A couple of days ago, I was one of three parents asked to go and speak to the parents of our school’s reception class for 2011. The post below contains the outlines of my talk.
Of course, some of this information will not be applicable to your school, but most schools run similar evenings.I’m hoping that most parents with a child due to start school in September will find something useful here but if you have any other suggestions about what was helpful for your child, please feel free to reply with them.
I was asked to talk about how DD3 settled into reception but we also have two older daughters who survived Reception, went through the rest of the First School and made it safely to the Junior School. So I’m going to briefly mention their experiences too, just to show how different 3 children, 3 girls, from the same family can be.
I know some of you parents of boys will be thinking, ah- she’s got girls, what she says won’t be relevant to me. I promise you some of it will be; some of it won’t but you are not going to know which bit is which until this time next year. So read on anyhow.
My children had been at nursery for 2 days a week from the age of 2, but had not attended any of the feeder nurseries for our school. I really don’t think they suffered because of this. My eldest started school knowing the name of one other girl , and DD2 had another girl from her nursery in her class. This could have been an advantage but her friend left the country, and therefore the school, 2 terms in. DD2 was upset, but by that time she had made other friends and this softened the blow.
My first daughter was very sensible for her age and I wasn’t too worried about her behaviour at school. But I still had the usual concerns when your first child starts school:
- will they make friends?
- will they cope with the school routine?
- will they eat their lunch?
- will they get too tired?
But with her, all of them were unfounded.
She found a nice group of friends and had lots of playdates. She seemed to find the routine and rules agreeable. Her lunchbox came home empty of food, and she was sometimes quieter after school but didn’t need an afternoon nap like some of the children did.
She was the model reception child. Her behaviour at home was a tale for another day. I was lulled into a false sense of security.
My second daughter is very different from my first but I considered myself a seasoned school mummy and decided I had nothing to worry about this time around.
My eldest was a December baby, my second was a July one and it’s tempting to blame the difference in their behaviours on their respective ages. I don’t think it helped that my second was quite immature socially and found school very tiring. But they also have very different personalities as well.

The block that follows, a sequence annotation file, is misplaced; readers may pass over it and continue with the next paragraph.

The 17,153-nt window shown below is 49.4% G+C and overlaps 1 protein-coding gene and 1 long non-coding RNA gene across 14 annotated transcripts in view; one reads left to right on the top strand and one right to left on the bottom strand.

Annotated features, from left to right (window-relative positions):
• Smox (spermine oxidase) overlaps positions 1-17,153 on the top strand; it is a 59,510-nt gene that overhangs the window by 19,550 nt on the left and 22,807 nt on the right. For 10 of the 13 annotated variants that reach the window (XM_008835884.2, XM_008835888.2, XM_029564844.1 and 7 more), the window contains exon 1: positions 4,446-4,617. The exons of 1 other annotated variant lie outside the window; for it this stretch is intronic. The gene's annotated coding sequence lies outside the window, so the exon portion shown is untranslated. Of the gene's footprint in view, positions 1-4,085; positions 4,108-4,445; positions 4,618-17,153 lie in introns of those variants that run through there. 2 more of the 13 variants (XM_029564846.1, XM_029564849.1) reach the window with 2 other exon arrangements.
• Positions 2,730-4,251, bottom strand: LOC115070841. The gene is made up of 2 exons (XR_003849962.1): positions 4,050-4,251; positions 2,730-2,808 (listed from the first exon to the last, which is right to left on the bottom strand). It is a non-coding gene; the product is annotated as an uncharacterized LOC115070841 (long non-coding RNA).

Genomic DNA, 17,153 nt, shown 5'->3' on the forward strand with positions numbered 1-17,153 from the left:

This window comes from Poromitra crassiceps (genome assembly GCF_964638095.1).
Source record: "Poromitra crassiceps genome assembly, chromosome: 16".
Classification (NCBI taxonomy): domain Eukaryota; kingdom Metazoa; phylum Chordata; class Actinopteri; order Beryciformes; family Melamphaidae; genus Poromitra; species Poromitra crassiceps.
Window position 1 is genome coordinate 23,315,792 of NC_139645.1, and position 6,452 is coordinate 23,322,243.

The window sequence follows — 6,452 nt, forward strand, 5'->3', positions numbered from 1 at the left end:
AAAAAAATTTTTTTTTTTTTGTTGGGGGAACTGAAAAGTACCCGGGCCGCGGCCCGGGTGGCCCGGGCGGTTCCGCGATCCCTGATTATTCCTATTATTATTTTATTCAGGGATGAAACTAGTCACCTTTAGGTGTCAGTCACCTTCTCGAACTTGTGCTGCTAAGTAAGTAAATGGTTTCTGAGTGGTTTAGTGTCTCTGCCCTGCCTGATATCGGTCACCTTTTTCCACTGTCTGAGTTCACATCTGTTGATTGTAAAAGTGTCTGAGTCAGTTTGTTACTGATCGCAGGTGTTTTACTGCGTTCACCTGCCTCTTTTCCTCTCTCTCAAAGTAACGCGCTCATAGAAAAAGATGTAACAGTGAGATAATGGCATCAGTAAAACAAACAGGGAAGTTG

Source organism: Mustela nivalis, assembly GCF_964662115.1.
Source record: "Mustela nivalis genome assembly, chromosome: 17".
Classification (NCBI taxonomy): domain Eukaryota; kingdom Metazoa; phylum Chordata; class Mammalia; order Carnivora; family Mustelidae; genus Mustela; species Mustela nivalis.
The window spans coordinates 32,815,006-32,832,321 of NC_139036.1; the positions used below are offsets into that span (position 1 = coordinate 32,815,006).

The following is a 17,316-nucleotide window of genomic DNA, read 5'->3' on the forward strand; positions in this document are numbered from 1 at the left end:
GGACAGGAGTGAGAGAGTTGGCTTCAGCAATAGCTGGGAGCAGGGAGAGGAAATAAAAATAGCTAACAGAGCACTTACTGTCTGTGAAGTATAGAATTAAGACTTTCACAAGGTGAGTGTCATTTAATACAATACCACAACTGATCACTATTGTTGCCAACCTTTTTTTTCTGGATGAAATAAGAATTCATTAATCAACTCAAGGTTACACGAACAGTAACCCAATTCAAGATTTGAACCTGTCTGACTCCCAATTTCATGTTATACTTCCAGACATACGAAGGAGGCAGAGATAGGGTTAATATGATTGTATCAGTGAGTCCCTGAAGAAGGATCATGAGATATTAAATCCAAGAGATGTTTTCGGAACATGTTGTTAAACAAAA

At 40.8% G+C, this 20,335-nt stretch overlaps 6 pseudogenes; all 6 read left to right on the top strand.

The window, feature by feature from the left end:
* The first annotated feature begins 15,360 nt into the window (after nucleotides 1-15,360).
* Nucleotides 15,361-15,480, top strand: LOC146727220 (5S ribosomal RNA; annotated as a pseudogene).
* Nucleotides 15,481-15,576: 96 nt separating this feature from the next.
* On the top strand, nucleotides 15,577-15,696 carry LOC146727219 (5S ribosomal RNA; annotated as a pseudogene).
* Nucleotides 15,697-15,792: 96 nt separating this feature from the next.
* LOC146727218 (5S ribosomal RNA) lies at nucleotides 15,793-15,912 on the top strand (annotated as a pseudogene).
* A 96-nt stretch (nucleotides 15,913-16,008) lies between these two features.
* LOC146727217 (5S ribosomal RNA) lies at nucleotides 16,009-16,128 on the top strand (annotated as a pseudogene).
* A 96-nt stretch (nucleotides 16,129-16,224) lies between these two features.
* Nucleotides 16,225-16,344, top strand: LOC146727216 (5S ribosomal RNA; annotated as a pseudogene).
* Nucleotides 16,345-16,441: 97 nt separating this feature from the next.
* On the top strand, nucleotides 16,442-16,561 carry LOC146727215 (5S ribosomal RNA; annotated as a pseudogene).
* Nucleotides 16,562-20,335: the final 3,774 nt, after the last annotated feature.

Where DD1 liked to do what she was told, DD2 took a command as a challenge. DD1 wouldn’t dream of making a fuss at school where as if DD2 didn’t get her own way she’d have complete toddler-type tantrum- screaming, throwing things, hitting, crying- the works. She was disruptive in the classroom and often bluntly refused to do what she was asked. I spent a lot of time talking to her teacher after school and my heart used to sink when Miss H caught my eye and beckoned me over.
Both DD2 and I spent time in the Head’s office as a result of her less than ideal behaviour. This wasn’t meant to be scary or as a punishment, but it was part of us working together to help Zoe learn how she was supposed to behave at school. As a rule, what happened at school stayed at school and we didn’t punish her at home for her behaviour during the day. It was hard though.
We had a rough couple of terms and I often thought wistfully about the year before, where all I had to worried about was DD1′s lunchbox and her making friends.
But gradually, after a lot of hard work on everyone’s part, DD2′s behaviour improved and by the end of reception she was actually co operating with the teacher and having far fewer tantrums. A whole week went by when I wasn’t called to talk to the teacher after school, then 2 weeks, and I began to relax when I did the school run. Then we had a bad couple of days, which turned out to be just a blip. Finally a month went by without me being called aside by the teacher. Hooray!